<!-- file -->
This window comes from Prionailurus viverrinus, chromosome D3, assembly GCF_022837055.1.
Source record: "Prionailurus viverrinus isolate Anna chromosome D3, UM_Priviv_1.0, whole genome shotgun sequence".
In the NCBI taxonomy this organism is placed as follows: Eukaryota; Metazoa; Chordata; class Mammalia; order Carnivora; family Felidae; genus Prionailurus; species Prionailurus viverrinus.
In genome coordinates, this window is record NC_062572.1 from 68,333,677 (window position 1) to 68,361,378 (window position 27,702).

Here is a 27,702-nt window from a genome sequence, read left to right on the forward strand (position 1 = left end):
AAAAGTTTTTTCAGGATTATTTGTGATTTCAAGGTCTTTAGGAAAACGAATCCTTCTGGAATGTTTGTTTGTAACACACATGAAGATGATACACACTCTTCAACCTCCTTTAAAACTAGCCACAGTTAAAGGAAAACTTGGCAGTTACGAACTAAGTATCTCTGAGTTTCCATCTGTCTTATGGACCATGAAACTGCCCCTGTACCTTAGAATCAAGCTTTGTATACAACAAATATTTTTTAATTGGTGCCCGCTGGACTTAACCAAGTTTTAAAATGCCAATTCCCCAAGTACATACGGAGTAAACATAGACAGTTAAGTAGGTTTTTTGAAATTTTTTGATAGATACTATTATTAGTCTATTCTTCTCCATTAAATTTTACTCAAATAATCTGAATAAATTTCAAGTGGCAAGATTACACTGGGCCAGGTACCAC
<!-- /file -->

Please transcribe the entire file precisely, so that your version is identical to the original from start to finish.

This window comes from Prionailurus viverrinus, chromosome D3, assembly GCF_022837055.1.
Source record: "Prionailurus viverrinus isolate Anna chromosome D3, UM_Priviv_1.0, whole genome shotgun sequence".
In the NCBI taxonomy this organism is placed as follows: Eukaryota; Metazoa; Chordata; class Mammalia; order Carnivora; family Felidae; genus Prionailurus; species Prionailurus viverrinus.
In genome coordinates, this window is record NC_062572.1 from 68,333,677 (window position 1) to 68,361,378 (window position 27,702).

Here is a 27,702-nt window from a genome sequence, read left to right on the forward strand (position 1 = left end):
AAAAGTTTTTTCAGGATTATTTGTGATTTCAAGGTCTTTAGGAAAACGAATCCTTCTGGAATGTTTGTTTGTAACACACATGAAGATGATACACACTCTTCAACCTCCTTTAAAACTAGCCACAGTTAAAGGAAAACTTGGCAGTTACGAACTAAGTATCTCTGAGTTTCCATCTGTCTTATGGACCATGAAACTGCCCCTGTACCTTAGAATCAAGCTTTGTATACAACAAATATTTTTTAATTGGTGCCCGCTGGACTTAACCAAGTTTTAAAATGCCAATTCCCCAAGTACATACGGAGTAAACATAGACAGTTAAGTAGGTTTTTTGAAATTTTTTGATAGATACTATTATTAGTCTATTCTTCTCCATTAAATTTTACTCAAATAATCTGAATAAATTTCAAGTGGCAAGATTACACTGGGCCAGGTACCAC